Spotted A roundup of autism papers and media mentions you may have missed.
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Spotted around the web: Week of 4 March 2019

by ,  /  8 March 2019

March 4th

Research roundup

  • A study in tropical singing mice reveals brain pathways involved in the rapid back-and-forth of verbal communication. Science
  • Researchers document the relationship between parental age and several neurodevelopmental conditions, including autism. Journal of the American Academy of Child and Adolescent Psychiatry
  • Most clinical trials of autism interventions conducted from 2013 to 2017 focused on autistic individuals under the age of 18. Journal of Autism and Developmental Disorders
  • The cerebellum is one of the brain regions that control how an individual’s gaze mimics her partner’s in a social interaction. eNeuro
  • The expansion of the human brain — and cognitive abilities such as receptive language — has been largely controlled by genetics throughout evolution. Journal of Neuroscience
  • The Autism Spectrum Quotient may not be a reliable tool for comparing groups, such as people with and without autism, men and women, or young and old participants. Autism
  • At the top 50 institutions funded by the U.S. National Institutes of Health, first-time female principal investigators receive significantly smaller grants than their male counterparts. JAMA

Science and society

  • Do YouTube videos of babies with purported signs of autism educate or misinform? Medium
  • Writer Emily Willingham explores the complex web of genetic and environmental factors that are linked to autism. Knowable Magazine
  • Following pushback from the autism community, the United Kingdom’s Driver and Vehicle Licensing Agency decided it won’t ask individuals to disclose their diagnosis unless it affects their driving. The Guardian
  • Scott Gottlieb resigned after two years as commissioner of the U.S. Food and Drug Administration. The Washington Post
  • Anti-vaccine activists have been verbally attacking members of the U.S. Advisory Committee on Immunization Practices at the committee’s meetings to vote on which vaccines Americans should receive. Science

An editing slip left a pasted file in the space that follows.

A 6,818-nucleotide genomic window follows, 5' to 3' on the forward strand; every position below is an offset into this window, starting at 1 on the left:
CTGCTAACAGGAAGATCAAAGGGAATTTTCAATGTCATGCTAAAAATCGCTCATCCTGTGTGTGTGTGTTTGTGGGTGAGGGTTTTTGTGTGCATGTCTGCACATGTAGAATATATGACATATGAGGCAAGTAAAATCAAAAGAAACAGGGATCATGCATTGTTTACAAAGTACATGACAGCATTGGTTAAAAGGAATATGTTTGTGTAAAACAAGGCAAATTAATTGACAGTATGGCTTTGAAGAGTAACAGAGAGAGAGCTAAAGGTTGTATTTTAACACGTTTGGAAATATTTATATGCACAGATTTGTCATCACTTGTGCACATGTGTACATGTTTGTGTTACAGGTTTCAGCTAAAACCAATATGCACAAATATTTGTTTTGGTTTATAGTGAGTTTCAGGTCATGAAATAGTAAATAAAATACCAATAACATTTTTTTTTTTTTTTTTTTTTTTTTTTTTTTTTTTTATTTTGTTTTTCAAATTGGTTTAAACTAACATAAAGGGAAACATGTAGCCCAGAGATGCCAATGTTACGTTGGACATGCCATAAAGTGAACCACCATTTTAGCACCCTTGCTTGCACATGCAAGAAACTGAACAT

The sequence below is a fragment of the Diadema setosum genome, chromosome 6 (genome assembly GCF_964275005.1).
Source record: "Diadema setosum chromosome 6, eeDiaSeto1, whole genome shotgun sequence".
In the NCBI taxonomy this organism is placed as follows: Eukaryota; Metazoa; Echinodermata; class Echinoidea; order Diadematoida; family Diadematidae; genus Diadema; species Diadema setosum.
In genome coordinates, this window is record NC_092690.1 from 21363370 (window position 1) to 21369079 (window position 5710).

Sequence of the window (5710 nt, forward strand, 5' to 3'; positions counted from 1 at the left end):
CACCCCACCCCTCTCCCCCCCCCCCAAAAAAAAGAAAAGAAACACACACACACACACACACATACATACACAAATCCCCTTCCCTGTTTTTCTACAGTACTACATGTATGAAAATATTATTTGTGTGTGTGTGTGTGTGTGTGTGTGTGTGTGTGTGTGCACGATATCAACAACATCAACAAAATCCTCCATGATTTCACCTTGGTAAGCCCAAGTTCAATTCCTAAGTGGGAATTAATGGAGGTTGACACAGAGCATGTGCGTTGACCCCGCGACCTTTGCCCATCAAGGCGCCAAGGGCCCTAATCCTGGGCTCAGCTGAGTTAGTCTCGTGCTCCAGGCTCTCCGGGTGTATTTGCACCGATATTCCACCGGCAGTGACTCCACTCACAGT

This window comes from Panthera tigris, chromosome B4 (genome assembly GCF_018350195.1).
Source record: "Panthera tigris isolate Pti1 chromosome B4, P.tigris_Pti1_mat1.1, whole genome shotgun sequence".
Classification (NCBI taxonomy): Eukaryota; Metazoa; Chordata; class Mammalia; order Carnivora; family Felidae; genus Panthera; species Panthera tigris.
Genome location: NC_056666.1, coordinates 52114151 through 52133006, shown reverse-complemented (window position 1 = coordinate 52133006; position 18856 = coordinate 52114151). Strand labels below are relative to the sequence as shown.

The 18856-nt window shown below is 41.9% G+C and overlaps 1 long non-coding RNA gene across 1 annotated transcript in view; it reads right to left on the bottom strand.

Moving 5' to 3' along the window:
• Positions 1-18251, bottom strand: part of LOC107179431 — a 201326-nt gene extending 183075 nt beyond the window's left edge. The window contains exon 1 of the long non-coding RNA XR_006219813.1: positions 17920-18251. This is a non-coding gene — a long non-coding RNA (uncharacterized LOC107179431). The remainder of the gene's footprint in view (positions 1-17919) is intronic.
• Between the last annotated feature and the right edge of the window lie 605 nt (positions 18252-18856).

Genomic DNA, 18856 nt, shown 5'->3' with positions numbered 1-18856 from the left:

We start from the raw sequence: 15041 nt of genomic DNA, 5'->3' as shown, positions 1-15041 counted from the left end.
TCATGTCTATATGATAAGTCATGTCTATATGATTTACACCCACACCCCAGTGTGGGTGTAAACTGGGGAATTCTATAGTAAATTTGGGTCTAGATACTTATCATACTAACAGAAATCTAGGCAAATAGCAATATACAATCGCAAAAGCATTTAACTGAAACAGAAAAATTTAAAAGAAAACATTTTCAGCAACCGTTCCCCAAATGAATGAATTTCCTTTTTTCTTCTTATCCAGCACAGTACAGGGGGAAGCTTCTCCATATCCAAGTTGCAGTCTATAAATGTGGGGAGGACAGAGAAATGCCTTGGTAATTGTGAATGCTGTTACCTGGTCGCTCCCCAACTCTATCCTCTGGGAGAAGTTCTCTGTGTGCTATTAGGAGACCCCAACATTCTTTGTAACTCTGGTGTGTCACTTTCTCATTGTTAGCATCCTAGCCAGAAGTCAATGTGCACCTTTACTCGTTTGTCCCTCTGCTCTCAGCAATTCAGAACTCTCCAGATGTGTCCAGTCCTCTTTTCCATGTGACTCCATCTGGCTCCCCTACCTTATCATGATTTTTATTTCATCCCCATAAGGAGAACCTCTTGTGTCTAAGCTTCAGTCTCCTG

• The American Academy of Pediatrics is urging executives at Google, Facebook and Pinterest to help fight misinformation about vaccines. American Academy of Pediatrics
  • Speech-recognition software may help doctors automatically load details from client visits into their records. STAT
  • The physical challenges that can accompany autism are often overlooked. Salon
  • A U.S. judge found that a unit of the health insurance company UnitedHealth Group has discriminated against people with mental health and substance misuse conditions. The New York Times
  • The lack of diversity in genetic studies means that results often have little utility for people of non-European descent. STAT
  • Tracking changes in life expectancy can help researchers and policymakers come up with new ways to improve sanitation, vaccination programs and mental-health support for people in various nations. BBC
  • Postdoctoral training does not provide researchers with the entrepreneurial skills most need for non-tenure-track jobs. Nature

Autism and the arts

  • The play “Dancing Lessons,” now showing at the Sunshine Brooks Theater in San Diego, California, is about an injured dancer’s budding relationship with a young man on the spectrum. San Diego Union-Tribune
  • The Unrestricted Interest program helps autistic individuals channel their passions into creative writing, building their communication skills. Unrestricted Interest